The Instinct of a Holy Mind.When Nathanael was come to Jesus, Christ saw his heart, and gave him a testimony to be truly honest, and full of holy simplicity, "a true Israelite, without guile." And Nathanael, being overjoyed that he had found the Messias,-believing out of love, and loving by reason of his joy, and no suspicion,—took that for a proof of verification of his person, which was very insufficient to confirm a doubt, or ratify a probability. But so we believe a story which we love, taking probabilities for demonstrations, and casual accidents for probabilities, and anything creates vehement presumptions : in which cases our guides are not our knowing faculties, but our affections; and, if they be holy, God guides them into the right persuasions, as He does little birds to make rare nests, though they understand not the mystery of operation, nor the design and purpose of the action,

The Wolf at School.—Every man understands by his affec-1 tions more than by his reason : and when the wolf in the fable went to school to learn to spell, whatever letters were told him he could never make anything of them but agnus; he thought of nothing but his belly: and if a man be very hungry, you

must give him meat before you give him counsel. A man's | mind must be like your proposition before it can be entertained:

for whatever you put into a man it will smell of the vessel : it is a man's mind that gives the emphasis, and makes your argument to prevail.

Ambition.—No man buys death and damnation at so dear a rate as he that fights for it, and endures cold and hunger, the dangers of war and the snares of a crafty enemy.

Pleasures of Sin.—Pleasure is but like centerings* or wooden frames set under arches, till they be strong by their own weight and consolidation to stand alone ; and when, by any means, the devil hath a man sure, he takes no longer care to cozen him with pleasures, but is pleased that men should begin an early hell, and be tormented before the time.

Progress of Sin.--I have seen the little purls of a spring sweat through the bottom of a bank and intenerate the stubborn pavement, till it hath made it fit for the impression of a child's foot; and it was despised, like the descending pearls of a misty morning, till it had opened its way, and made a stream large enough to carry away the ruins of the undermined strand, and to invade the neighbouring gardens : but then the despised drops were grown into an artificial river, and an intolerable mischief. So are the first entrances of sin, stopped with the antidotes of a hearty prayer, and checked into sobriety by the eye of a reverend man, or the counsels of a single sermon : but when such beginnings are neglected, and our religion hath not in it so much philosophy as to think anything evil as long as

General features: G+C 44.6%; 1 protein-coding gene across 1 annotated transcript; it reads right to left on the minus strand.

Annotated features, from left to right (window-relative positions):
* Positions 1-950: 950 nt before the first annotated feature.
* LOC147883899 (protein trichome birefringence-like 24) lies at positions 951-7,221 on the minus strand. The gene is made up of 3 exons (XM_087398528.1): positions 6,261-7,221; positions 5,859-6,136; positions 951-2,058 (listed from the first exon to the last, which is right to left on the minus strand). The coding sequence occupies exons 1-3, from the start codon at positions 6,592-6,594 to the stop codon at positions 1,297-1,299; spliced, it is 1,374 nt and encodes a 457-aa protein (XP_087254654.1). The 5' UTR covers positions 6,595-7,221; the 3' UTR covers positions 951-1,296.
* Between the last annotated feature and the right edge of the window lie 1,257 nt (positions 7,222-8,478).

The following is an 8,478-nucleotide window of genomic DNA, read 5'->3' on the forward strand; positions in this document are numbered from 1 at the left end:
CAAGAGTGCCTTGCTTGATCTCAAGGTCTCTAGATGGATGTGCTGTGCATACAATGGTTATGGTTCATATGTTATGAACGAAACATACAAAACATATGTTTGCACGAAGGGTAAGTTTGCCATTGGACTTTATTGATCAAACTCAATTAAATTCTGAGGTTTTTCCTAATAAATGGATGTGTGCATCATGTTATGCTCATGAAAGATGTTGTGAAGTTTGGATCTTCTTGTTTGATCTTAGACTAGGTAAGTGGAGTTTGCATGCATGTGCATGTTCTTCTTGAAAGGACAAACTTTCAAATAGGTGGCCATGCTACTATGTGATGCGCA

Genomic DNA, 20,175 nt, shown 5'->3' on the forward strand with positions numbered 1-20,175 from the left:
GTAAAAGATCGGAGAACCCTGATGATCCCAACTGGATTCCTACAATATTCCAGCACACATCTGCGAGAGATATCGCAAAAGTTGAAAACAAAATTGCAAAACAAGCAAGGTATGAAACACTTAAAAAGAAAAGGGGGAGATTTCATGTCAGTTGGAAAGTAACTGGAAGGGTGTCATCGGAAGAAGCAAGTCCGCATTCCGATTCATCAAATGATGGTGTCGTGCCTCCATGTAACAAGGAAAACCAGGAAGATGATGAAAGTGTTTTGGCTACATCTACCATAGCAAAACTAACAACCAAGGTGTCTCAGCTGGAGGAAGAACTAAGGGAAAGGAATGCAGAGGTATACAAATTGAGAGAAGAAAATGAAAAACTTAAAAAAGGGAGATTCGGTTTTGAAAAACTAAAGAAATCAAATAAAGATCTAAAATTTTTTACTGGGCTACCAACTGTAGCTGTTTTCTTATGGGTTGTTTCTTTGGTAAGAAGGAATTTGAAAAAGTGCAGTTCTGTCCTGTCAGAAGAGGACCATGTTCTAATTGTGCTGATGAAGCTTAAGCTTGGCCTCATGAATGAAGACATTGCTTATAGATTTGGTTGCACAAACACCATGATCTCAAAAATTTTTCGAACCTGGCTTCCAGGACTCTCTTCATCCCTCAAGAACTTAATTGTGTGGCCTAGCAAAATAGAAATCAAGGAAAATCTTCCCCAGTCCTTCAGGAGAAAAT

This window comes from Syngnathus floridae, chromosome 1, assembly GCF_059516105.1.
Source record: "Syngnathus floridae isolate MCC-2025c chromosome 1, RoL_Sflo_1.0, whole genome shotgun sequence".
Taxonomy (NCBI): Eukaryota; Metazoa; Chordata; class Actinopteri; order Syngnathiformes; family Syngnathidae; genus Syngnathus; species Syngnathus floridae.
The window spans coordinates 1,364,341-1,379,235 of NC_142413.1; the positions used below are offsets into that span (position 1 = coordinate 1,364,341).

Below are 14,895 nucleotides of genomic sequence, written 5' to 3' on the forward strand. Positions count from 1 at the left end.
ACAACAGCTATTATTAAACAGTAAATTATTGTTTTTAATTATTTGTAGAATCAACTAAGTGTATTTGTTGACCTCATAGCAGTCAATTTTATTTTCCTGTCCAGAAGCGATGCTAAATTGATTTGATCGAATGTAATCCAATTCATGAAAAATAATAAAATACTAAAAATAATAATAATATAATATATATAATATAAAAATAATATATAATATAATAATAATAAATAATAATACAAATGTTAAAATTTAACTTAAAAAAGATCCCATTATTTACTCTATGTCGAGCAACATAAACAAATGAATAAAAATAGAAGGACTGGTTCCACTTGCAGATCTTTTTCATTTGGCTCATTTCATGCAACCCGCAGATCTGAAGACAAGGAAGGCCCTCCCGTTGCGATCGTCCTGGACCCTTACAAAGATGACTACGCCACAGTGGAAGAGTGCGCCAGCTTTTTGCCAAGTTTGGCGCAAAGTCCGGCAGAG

By a curious error in Heber's (or rather Pitman's) text, misprinted Sentries.” See vol. v. p. 291.

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we can endure it, they grow up to ulcers and pestilential evils : they destroy the soul by their abode, who at their first entry might have been killed with the pressure of a little finger.

He that hath passed many stages of a good lifey to prevent his being tempted to a single sin, must be very careful that he never entertain his spirit with the remembrances of his past sin, nor amuse it with the fantastic apprehensions of the present. When the Israelites fancied the sapidness and relish of the flesh-pots, they longed to taste and to return.

Short-lived Frenzy.So have I known a bold trooper fight in the confusion of a battle, and being warm with heat and rage, received from the swords of his enemy wounds open like a grave; but he felt them not, and when, by the streams of blood he found himself marked for pain, he refused to consider then what he was to feel to-morrow : but when his rage had cooled into the temper of a man, and clammy moisture had checked the emission of spirits, he wonders at his own boldness, and blames his fate, and needs a mighty patience to bear his great calamity. So is the bold and merry sinner : when he is warm with wine and lust, wounded and bleeding with the strokes of hell, and twists * with the fatal arm that strikes him, and cares not; but yet it must abate his gaiety, because he remembers that when his wounds are cold and considered, he must roar or perish, repent or do worse,—that is, be miserable or undone.

Self-deception. We care not to be safe, but to be secure, not to escape hell, but to live pleasantly ; we are not solicitous of the event, but of the way thither; and it is sufficient, if we be persuaded all is well ; in the meantime we are careless whether indeed it be so or no, and therefore we give pensions to fools and vile persons to abuse us, and cozen us of felicity.

* Twists, i. e. fights. We have still the equivalent of the Anglo-Saxon, "getvistan,” in the Dutch, "twisten,” to quarrel or dispute.